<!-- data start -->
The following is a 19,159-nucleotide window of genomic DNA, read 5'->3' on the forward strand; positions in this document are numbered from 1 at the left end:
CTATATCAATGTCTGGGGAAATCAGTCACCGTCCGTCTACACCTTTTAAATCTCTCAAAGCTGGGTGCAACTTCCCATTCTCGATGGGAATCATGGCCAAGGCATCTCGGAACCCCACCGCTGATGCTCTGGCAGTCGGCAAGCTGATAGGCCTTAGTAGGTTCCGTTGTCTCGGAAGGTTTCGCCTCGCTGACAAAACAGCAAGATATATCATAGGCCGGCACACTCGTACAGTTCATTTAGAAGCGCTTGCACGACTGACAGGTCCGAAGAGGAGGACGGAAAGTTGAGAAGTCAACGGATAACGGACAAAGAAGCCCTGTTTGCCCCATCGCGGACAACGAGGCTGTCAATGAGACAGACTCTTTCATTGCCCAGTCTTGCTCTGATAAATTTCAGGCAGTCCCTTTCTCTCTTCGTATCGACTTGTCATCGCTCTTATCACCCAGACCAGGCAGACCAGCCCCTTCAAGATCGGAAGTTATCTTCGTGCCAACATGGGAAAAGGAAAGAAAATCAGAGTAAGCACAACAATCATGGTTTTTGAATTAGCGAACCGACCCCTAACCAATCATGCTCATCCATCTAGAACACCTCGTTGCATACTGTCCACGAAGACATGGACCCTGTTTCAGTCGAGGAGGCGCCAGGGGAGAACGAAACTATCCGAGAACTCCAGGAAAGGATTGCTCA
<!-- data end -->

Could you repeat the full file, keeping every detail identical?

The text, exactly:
The following is a 19,159-nucleotide window of genomic DNA, read 5'->3' on the forward strand; positions in this document are numbered from 1 at the left end:
CTATATCAATGTCTGGGGAAATCAGTCACCGTCCGTCTACACCTTTTAAATCTCTCAAAGCTGGGTGCAACTTCCCATTCTCGATGGGAATCATGGCCAAGGCATCTCGGAACCCCACCGCTGATGCTCTGGCAGTCGGCAAGCTGATAGGCCTTAGTAGGTTCCGTTGTCTCGGAAGGTTTCGCCTCGCTGACAAAACAGCAAGATATATCATAGGCCGGCACACTCGTACAGTTCATTTAGAAGCGCTTGCACGACTGACAGGTCCGAAGAGGAGGACGGAAAGTTGAGAAGTCAACGGATAACGGACAAAGAAGCCCTGTTTGCCCCATCGCGGACAACGAGGCTGTCAATGAGACAGACTCTTTCATTGCCCAGTCTTGCTCTGATAAATTTCAGGCAGTCCCTTTCTCTCTTCGTATCGACTTGTCATCGCTCTTATCACCCAGACCAGGCAGACCAGCCCCTTCAAGATCGGAAGTTATCTTCGTGCCAACATGGGAAAAGGAAAGAAAATCAGAGTAAGCACAACAATCATGGTTTTTGAATTAGCGAACCGACCCCTAACCAATCATGCTCATCCATCTAGAACACCTCGTTGCATACTGTCCACGAAGACATGGACCCTGTTTCAGTCGAGGAGGCGCCAGGGGAGAACGAAACTATCCGAGAACTCCAGGAAAGGATTGCTCA